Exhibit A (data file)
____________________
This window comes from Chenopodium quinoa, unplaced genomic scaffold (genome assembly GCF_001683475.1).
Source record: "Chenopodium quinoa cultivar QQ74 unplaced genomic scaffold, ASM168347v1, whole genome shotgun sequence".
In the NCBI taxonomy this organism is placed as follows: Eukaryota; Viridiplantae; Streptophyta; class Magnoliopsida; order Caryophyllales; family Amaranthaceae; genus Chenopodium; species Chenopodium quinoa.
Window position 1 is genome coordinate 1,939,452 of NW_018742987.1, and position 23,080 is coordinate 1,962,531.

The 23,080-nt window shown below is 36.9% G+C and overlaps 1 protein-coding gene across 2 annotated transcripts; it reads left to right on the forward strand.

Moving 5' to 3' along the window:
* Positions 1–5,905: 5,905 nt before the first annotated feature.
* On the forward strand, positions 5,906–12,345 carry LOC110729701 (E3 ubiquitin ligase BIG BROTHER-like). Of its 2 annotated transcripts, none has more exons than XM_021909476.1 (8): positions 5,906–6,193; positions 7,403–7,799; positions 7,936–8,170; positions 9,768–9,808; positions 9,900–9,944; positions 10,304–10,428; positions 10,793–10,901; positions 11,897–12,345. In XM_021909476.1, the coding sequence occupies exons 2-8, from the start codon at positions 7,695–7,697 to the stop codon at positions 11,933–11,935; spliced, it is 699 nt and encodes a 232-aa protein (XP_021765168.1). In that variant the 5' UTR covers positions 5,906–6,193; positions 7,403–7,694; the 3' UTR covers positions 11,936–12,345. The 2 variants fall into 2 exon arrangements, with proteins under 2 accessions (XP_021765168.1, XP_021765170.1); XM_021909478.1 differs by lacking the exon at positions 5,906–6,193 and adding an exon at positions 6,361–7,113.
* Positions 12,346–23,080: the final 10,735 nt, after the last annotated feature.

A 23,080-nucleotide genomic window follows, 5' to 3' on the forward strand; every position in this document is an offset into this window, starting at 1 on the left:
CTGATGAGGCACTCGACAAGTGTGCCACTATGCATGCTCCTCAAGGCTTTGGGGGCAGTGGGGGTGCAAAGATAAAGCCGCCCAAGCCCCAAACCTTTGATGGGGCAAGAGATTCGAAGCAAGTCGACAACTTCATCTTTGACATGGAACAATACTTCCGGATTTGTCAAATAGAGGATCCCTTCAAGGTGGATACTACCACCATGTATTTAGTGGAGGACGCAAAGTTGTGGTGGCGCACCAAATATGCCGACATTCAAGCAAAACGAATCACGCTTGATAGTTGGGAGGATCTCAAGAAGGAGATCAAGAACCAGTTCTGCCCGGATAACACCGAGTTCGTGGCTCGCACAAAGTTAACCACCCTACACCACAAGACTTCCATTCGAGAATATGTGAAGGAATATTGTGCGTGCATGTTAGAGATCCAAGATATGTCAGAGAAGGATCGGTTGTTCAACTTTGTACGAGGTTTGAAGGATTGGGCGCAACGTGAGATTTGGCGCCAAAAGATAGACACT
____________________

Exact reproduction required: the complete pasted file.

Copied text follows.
This window comes from Chenopodium quinoa, unplaced genomic scaffold (genome assembly GCF_001683475.1).
Source record: "Chenopodium quinoa cultivar QQ74 unplaced genomic scaffold, ASM168347v1, whole genome shotgun sequence".
In the NCBI taxonomy this organism is placed as follows: Eukaryota; Viridiplantae; Streptophyta; class Magnoliopsida; order Caryophyllales; family Amaranthaceae; genus Chenopodium; species Chenopodium quinoa.
Window position 1 is genome coordinate 1,939,452 of NW_018742987.1, and position 23,080 is coordinate 1,962,531.

The 23,080-nt window shown below is 36.9% G+C and overlaps 1 protein-coding gene across 2 annotated transcripts; it reads left to right on the forward strand.

Moving 5' to 3' along the window:
* Positions 1–5,905: 5,905 nt before the first annotated feature.
* On the forward strand, positions 5,906–12,345 carry LOC110729701 (E3 ubiquitin ligase BIG BROTHER-like). Of its 2 annotated transcripts, none has more exons than XM_021909476.1 (8): positions 5,906–6,193; positions 7,403–7,799; positions 7,936–8,170; positions 9,768–9,808; positions 9,900–9,944; positions 10,304–10,428; positions 10,793–10,901; positions 11,897–12,345. In XM_021909476.1, the coding sequence occupies exons 2-8, from the start codon at positions 7,695–7,697 to the stop codon at positions 11,933–11,935; spliced, it is 699 nt and encodes a 232-aa protein (XP_021765168.1). In that variant the 5' UTR covers positions 5,906–6,193; positions 7,403–7,694; the 3' UTR covers positions 11,936–12,345. The 2 variants fall into 2 exon arrangements, with proteins under 2 accessions (XP_021765168.1, XP_021765170.1); XM_021909478.1 differs by lacking the exon at positions 5,906–6,193 and adding an exon at positions 6,361–7,113.
* Positions 12,346–23,080: the final 10,735 nt, after the last annotated feature.

A 23,080-nucleotide genomic window follows, 5' to 3' on the forward strand; every position in this document is an offset into this window, starting at 1 on the left:
CTGATGAGGCACTCGACAAGTGTGCCACTATGCATGCTCCTCAAGGCTTTGGGGGCAGTGGGGGTGCAAAGATAAAGCCGCCCAAGCCCCAAACCTTTGATGGGGCAAGAGATTCGAAGCAAGTCGACAACTTCATCTTTGACATGGAACAATACTTCCGGATTTGTCAAATAGAGGATCCCTTCAAGGTGGATACTACCACCATGTATTTAGTGGAGGACGCAAAGTTGTGGTGGCGCACCAAATATGCCGACATTCAAGCAAAACGAATCACGCTTGATAGTTGGGAGGATCTCAAGAAGGAGATCAAGAACCAGTTCTGCCCGGATAACACCGAGTTCGTGGCTCGCACAAAGTTAACCACCCTACACCACAAGACTTCCATTCGAGAATATGTGAAGGAATATTGTGCGTGCATGTTAGAGATCCAAGATATGTCAGAGAAGGATCGGTTGTTCAACTTTGTACGAGGTTTGAAGGATTGGGCGCAACGTGAGATTTGGCGCCAAAAGATAGACACT